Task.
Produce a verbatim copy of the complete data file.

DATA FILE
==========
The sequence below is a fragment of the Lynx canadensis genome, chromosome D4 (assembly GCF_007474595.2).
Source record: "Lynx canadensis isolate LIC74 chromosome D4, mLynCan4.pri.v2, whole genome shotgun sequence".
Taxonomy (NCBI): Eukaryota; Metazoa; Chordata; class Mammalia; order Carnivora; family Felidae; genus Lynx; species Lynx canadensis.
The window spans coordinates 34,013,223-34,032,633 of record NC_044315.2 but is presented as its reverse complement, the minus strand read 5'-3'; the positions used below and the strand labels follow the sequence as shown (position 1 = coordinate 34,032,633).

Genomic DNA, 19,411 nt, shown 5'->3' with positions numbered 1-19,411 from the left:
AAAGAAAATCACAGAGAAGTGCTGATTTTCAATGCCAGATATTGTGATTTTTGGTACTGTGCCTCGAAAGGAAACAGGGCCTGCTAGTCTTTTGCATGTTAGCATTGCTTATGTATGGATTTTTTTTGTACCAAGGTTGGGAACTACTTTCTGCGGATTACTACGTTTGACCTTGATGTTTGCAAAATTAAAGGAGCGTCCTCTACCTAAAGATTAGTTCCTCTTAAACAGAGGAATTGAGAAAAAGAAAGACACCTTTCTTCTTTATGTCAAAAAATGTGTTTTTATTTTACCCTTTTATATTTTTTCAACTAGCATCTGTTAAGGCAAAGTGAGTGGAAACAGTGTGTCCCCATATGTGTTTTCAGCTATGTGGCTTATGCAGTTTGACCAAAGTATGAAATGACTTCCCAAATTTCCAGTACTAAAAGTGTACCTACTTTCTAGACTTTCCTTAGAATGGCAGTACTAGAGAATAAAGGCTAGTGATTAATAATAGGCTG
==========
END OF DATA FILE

The sequence below is a fragment of the Lynx canadensis genome, chromosome D4 (assembly GCF_007474595.2).
Source record: "Lynx canadensis isolate LIC74 chromosome D4, mLynCan4.pri.v2, whole genome shotgun sequence".
Taxonomy (NCBI): Eukaryota; Metazoa; Chordata; class Mammalia; order Carnivora; family Felidae; genus Lynx; species Lynx canadensis.
The window spans coordinates 34,013,223-34,032,633 of record NC_044315.2 but is presented as its reverse complement, the minus strand read 5'-3'; the positions used below and the strand labels follow the sequence as shown (position 1 = coordinate 34,032,633).

Genomic DNA, 19,411 nt, shown 5'->3' with positions numbered 1-19,411 from the left:
AAAGAAAATCACAGAGAAGTGCTGATTTTCAATGCCAGATATTGTGATTTTTGGTACTGTGCCTCGAAAGGAAACAGGGCCTGCTAGTCTTTTGCATGTTAGCATTGCTTATGTATGGATTTTTTTTGTACCAAGGTTGGGAACTACTTTCTGCGGATTACTACGTTTGACCTTGATGTTTGCAAAATTAAAGGAGCGTCCTCTACCTAAAGATTAGTTCCTCTTAAACAGAGGAATTGAGAAAAAGAAAGACACCTTTCTTCTTTATGTCAAAAAATGTGTTTTTATTTTACCCTTTTATATTTTTTCAACTAGCATCTGTTAAGGCAAAGTGAGTGGAAACAGTGTGTCCCCATATGTGTTTTCAGCTATGTGGCTTATGCAGTTTGACCAAAGTATGAAATGACTTCCCAAATTTCCAGTACTAAAAGTGTACCTACTTTCTAGACTTTCCTTAGAATGGCAGTACTAGAGAATAAAGGCTAGTGATTAATAATAGGCTG